Proposal (103) to South American Classification Committee


Recognize Dacnis egregia as a separate species from D. lineata


Effect on South American CL: This proposal would split our Dacnis lineata into two species, with recognition of Trans-Andean egregia group as a separate species.


Background: The bird we treat as one species, Dacnis lineata (Black-faced Dacnis), has three disjunct subspecies: (1) the subspecies egregia in the Cauca and Magdalena valleys of Colombia; (2) the subspecies aequatorialis in western Ecuador, and (3) nominate lineata in most of Amazonia. This is the traditional classification (e.g., Hellmayr 1935, Meyer de Schauensee 1966, 1970, Storer 1970, Meyer de Schauensee & Phelps 1978, Hilty & Brown 1986, Isler & Isler 1987, Ridgely & Tudor 1989, Sibley & Monroe 1990).


The Amazonian population has a white belly, undertail coverts, underwing coverts, and mostly concealed white feathers at sides of breast, whereas in the other two all these areas are yellow; nominate birds are also slightly bluer, less greenish blue. The plumage patterns are extremely similar if not identical except that the egregia group evidently has more extensively contrasting areas on breast to the point that the yellow is clearly evident at the sides of the breast in the field (as illustrated in Hilty & Brown 1986, Ridgely & Greenfield 2001). Hilty & Brown (1986) indicate that egregia and aequatorialis differ in that the latter's belly was more deeply yellow and that the blue-green colorations was evidently greener. Females also differ slightly between the two groups, with nominate birds having whiter, less yellowish, bellies.


New information: Ridgely & Greenfield (2001) treated egregia group as a separate species, with the following note:


"Trans-Andean D. egregia is regarded as a species distinct from cis-Andean D. lineata (Black-faced Dacnis), based on its striking plumage differences and disjunct range."


Analysis: The only plumage difference that might be associated with a "species-level difference" is the more extensively yellow sides of the egregia group, emphasized by Ridgely & Greenfield's English name, "Yellow-tufted Dacnis." There are no qualitative vocal descriptions for comparison or any other relevant information that I could find.


By comparison in a congener, trans-Andean D. cayana baudoana differs much more from other D. cayana taxa than these subspecies of D. lineata do from one another, and are furthermore likely to be parapatric or nearly so; thus, one could build a better case for a split there than in D. lineata. Bob and others often use "disjunct" distribution as evidence for separate species status. I point out again that "disjunct" involves a continuum from separation by a few kilometers (as in river-barrier cases) to thousands of km, with no way that I can see to decide "how disjunct" two populations need to be to be considered separate species. In contrast, I would emphasize the opposite, namely that parapatry with no evidence of gene flow provides definitive evidence for species rank (as perhaps in the baudoana example above).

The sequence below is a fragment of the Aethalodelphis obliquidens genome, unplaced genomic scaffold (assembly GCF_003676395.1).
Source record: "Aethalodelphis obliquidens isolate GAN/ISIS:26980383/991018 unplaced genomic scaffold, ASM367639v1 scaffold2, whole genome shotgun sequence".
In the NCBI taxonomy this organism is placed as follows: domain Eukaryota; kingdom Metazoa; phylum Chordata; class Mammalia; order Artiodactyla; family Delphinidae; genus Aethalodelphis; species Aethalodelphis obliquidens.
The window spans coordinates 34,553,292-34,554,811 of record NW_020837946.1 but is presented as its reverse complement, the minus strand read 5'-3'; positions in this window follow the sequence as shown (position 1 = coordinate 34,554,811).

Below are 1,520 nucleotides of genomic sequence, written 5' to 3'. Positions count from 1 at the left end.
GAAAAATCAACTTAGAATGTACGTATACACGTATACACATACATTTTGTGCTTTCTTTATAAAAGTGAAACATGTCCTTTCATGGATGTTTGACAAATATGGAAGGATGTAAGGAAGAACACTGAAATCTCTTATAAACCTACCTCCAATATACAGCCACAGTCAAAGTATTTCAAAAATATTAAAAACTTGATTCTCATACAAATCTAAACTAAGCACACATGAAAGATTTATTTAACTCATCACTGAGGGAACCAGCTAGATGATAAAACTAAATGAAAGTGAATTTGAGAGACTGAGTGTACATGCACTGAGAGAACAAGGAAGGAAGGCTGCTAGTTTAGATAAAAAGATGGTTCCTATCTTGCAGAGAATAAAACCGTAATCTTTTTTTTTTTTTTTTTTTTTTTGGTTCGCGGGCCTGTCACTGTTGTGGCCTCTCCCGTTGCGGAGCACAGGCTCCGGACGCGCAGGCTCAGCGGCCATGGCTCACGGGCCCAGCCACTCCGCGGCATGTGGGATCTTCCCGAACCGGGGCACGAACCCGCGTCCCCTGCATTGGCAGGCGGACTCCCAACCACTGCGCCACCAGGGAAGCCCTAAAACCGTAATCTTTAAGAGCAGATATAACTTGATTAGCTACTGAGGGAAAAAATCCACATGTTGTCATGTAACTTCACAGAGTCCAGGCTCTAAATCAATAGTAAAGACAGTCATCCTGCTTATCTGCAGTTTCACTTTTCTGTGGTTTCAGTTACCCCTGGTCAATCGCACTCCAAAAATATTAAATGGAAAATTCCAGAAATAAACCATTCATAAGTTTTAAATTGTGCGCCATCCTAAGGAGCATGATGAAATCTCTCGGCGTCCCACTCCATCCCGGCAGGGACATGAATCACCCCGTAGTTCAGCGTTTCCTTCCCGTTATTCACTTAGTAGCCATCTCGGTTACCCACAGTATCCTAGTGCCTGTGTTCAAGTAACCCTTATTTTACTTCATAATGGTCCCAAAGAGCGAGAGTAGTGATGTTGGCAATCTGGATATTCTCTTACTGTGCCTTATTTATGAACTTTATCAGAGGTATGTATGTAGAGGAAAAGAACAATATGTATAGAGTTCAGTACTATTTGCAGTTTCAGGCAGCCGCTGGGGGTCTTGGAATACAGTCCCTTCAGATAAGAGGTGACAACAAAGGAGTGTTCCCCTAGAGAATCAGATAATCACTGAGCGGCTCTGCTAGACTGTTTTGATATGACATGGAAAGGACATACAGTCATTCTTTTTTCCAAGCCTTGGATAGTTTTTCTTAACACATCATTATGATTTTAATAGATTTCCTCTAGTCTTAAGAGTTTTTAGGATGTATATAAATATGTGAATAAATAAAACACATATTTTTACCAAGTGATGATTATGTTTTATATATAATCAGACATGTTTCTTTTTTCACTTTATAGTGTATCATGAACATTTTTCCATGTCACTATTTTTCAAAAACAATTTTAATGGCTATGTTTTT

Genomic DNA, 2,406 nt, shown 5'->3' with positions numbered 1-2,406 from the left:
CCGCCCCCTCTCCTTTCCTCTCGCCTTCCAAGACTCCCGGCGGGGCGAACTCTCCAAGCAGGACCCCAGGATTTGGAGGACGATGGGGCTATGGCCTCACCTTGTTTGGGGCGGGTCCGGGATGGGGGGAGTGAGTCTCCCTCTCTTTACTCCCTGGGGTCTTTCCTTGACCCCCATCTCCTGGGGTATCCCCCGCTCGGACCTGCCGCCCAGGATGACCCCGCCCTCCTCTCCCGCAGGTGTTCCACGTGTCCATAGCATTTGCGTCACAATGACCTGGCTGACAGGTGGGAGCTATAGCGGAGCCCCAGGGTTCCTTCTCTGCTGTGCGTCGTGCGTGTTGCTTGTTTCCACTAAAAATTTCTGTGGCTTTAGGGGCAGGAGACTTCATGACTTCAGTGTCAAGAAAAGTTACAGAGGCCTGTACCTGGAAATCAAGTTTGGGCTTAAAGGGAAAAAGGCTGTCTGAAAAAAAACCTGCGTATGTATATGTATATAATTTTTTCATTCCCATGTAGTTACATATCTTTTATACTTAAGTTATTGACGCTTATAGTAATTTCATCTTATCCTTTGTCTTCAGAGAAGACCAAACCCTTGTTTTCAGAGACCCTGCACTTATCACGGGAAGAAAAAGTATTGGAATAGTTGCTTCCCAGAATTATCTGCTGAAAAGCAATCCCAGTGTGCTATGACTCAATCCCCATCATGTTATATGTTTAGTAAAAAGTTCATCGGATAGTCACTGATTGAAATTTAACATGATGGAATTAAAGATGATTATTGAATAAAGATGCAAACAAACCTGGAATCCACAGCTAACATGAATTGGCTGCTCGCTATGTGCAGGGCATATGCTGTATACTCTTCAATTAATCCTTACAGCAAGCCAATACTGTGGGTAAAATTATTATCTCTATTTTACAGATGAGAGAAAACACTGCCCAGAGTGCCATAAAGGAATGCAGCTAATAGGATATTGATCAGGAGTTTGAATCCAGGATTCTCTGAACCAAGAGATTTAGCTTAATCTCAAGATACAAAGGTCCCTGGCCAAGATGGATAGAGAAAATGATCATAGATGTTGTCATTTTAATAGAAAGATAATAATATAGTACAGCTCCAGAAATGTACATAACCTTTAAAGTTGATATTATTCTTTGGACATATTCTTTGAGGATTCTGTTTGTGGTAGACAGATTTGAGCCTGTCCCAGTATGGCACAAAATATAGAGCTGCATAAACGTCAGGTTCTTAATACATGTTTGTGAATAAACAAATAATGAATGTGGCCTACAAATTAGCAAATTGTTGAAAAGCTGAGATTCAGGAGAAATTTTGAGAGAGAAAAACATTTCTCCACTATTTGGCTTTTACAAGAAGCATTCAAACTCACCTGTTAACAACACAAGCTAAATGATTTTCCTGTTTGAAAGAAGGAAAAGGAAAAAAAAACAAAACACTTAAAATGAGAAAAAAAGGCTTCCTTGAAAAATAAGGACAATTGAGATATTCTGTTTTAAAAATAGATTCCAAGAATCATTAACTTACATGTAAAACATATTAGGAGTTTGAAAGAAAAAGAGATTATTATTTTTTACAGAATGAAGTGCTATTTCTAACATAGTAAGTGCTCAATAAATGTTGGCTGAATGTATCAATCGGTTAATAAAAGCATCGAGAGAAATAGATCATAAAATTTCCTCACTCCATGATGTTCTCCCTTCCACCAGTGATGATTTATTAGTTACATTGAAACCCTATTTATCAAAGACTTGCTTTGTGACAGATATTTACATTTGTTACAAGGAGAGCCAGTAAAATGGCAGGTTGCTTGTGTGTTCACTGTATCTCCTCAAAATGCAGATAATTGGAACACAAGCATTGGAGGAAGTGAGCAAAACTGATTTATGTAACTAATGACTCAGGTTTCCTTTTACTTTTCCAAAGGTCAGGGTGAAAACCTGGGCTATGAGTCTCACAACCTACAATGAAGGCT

Recommendation: I vote "NO" on this proposal. Several other similar "splits" have at least been accompanied by qualitative vocal descriptions. This one rests completely on whether the yellow patches at the sides of the breast merit species rank; they are indeed suggestive, but it need to be convinced.


Partial Literature Cited:

HELLMAYR, C. E. 1935. Catalogue of birds of the Americas. Field Mus. Nat. Hist. Publ., Zool. Ser., vol. 13., pt. 8.

HILTY, S. L., AND W. L. BROWN. 1986. A guide to the birds of Colombia. Princeton University Press, Princeton, New Jersey.

MEYER DE SCHAUENSEE, R. 1966. The species of birds of South America and their distribution. Livingston Publishing Co., Narberth, Pennsylvania.

MEYER DE SCHAUENSEE, R. 1970. A guide to the birds of South America. Livingston Publishing Co., Wynnewood, Pennsylvania.

RIDGELY , R. S., AND P. J. GREENFIELD. 2001. The birds of Ecuador. Vol. II. Field guide. Cornell University Press, Ithaca, New York.

RIDGELY, R. S., AND G. TUDOR. 1989. The birds of South America, vol. 1. Univ. Texas Press, Austin.

SIBLEY, C. G., AND B. L. MONROE, JR. 1990. Distribution and taxonomy of birds of the World. Yale University Press, New Haven, Connecticut.

STORER, R. W. 1970. Subfamily Thraupinae. Pp. 246-408 in "Check-list of birds of the World, Vol. 13" (Paynter R. A., Jr., ed.). Museum of Comparative Zoology, Cambridge, Massachusetts.


Van Remsen, February 2004




Comments from Robbins: "NO. Clearly, more information is needed on the entire complex before any changes should be made."


Comments from Zimmer: "NO. Published evidence still too weak in my estimation."


Comments from Stiles: "NO, more real evidence required (voice, genetics, morphometrics, etc.) - when this evidence is published, we´ll see if a split is warranted."


Comments from Nores: "NO. El pattern the color tan particular y casi idéntico entre las poblaciones cis y transandinas sugieren para mi subespecie y no especies, y sería importante esperar estudios genéticos."


Comments from Jaramillo: "NO.  I bet that further work will reveal that a split is fine, but until that oft mentioned "further work" is done."


Comments from Schulenberg: "NO. I don't know how one would "know", under a biological species concept, what these plumage differences represent in the case of two taxa that are allopatric. Surely some other type of evidence should be brought to bear. Striking phylogenetic species, of course.”